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When Words Betray Us

There have been a lot of reactions to the recent ad attacking General Petraeus. However, Roy Peter Clark of the Poynter Institute offered perhaps the best commentary in a piece entitled "When Words Betray Us: Stop Showing Off." His advice about communication problems with's ad is advice that all of us should consider about our own communication. Here are some highlights:
I think what we have here is more than a failure to communicate. It's a seduction by creativity, an insincerity mated to hyperbole to meet the demands of a snarky and polarized political culture.

... In other words: Stop showing off. Never permit clever language to distort your message.

... I do not believe that the headline writer thinks that General Petraeus is a traitor to his country. Nothing in the ad under the headline supports the pun in the title. Instead, I think writer and editors succumbed to the oldest literary temptation in the book: to look clever in front of the world -- meaning and consequences be damned.

... "The great enemy of clear language," wrote Orwell, "is insincerity." Even the brilliant phrase must die if the writer doesn't mean it.
He makes an excellent point. Sometimes we allow our cleverness to get the best of us and then end up hurting our own argument. Hopefully, we will take this warning to heart so that we do not undermine our own communication.


  1. Chuck6:54 AM

    The general point is well made and taken, but I wonder what makes Clark conclude MoveOn didn't mean it? Does he not consider the history of attack ads and radical rhetoric?

  2. That makes me think of a headline workshop I led recently. One of the college papers were talking about getting in trouble for their headlines -- they were working so hard at being clever, they didn't care whether the headline supported the story. They walked out chanting "boring, but accurate."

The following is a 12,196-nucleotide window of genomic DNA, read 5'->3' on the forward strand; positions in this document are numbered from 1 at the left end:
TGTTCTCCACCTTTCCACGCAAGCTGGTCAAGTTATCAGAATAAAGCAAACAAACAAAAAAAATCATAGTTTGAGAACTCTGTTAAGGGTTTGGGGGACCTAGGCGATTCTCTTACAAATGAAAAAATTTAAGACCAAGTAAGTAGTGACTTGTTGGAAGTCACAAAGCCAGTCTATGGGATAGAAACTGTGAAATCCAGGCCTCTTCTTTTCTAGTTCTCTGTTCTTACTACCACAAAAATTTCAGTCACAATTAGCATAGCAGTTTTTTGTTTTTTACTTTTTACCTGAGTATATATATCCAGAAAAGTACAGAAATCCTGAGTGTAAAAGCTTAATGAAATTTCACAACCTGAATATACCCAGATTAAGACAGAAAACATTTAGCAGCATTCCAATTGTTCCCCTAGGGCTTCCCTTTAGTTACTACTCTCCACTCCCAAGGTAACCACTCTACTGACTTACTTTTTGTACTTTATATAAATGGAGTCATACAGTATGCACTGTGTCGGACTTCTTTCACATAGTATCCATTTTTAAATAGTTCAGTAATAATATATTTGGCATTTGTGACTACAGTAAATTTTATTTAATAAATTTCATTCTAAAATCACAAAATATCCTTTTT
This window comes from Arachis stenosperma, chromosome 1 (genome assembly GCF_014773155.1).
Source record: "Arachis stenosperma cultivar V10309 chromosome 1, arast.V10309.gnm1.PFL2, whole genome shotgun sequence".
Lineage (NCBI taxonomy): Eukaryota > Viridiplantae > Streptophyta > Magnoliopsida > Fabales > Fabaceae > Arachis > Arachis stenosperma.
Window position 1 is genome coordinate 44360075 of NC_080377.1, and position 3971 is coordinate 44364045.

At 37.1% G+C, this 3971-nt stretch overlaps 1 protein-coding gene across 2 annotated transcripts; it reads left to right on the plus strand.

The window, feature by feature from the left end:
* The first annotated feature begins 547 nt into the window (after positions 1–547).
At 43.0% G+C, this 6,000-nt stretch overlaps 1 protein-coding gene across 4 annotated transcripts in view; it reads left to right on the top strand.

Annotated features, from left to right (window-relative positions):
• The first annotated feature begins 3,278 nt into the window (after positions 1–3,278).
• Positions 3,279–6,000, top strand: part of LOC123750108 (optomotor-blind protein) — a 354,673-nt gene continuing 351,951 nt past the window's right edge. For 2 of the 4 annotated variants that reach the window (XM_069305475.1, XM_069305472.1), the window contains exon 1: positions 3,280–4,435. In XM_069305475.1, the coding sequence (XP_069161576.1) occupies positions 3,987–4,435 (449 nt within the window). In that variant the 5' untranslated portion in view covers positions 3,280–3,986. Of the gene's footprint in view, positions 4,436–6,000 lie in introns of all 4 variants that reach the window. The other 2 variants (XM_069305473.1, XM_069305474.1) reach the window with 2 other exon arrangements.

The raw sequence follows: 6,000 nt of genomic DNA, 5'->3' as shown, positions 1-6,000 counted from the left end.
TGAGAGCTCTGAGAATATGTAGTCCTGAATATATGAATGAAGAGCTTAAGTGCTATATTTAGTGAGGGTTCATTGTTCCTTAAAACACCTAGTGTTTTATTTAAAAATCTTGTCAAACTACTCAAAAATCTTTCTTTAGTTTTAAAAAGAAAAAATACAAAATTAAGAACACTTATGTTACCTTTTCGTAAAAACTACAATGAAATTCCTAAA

Not exactly how I wanted to be remembered, but I think it is far better than losing meaning for the sake of sensation.

  3. Hi Chuck.
    Regarding your question "what makes Clark conclude MoveOn didn't mean it?", Clark explains that he came to that conclusion after carefully reading the advertisement: "Nothing in the ad under the headline supports the pun in the title". He seems to have been one of the very few who did read beyond the headline.

    And that's the point: the poorly-chosen headline distracted everybody from the message they were trying to get across.

    We would all be well-advised to leave the juvenile name-calling rhetoric to school children and those who would act like one (Rush Limbaugh called Sen. Chuck Hagel "Senator Betrayus" long before this headline), and hold ourselves to a higher standard!

  4. Chuck7:29 AM


    I read the ad and each paragraph refers specifically to the General misleading the American people, Congress or both.

    Based on the definition of "betray" which includes "to be false or disloyal to" and "to lead astray; deceive", the caption perfectly captures the ad's content.

    Clark's conclusion, and your's if you share his, seems to be more of a ideological defense than a fact-based conclusion.

  5. Thanks for the comments!

    Chuck: Read the full article and you will find how he explains that the text does not support the idea of the General being a traitor. They were accusing him of being wrong, not traitorous.

    Jennifer: Exciting and accurate would be the best, but I will take boring and accurate over exciting and inaccurate.

    Stan: Well put!

    Chuck: The headline resulted in news coverage that focused on them calling the General a traitor and not on them questioning his analysis. The headline hurt their ability to get out their full message.


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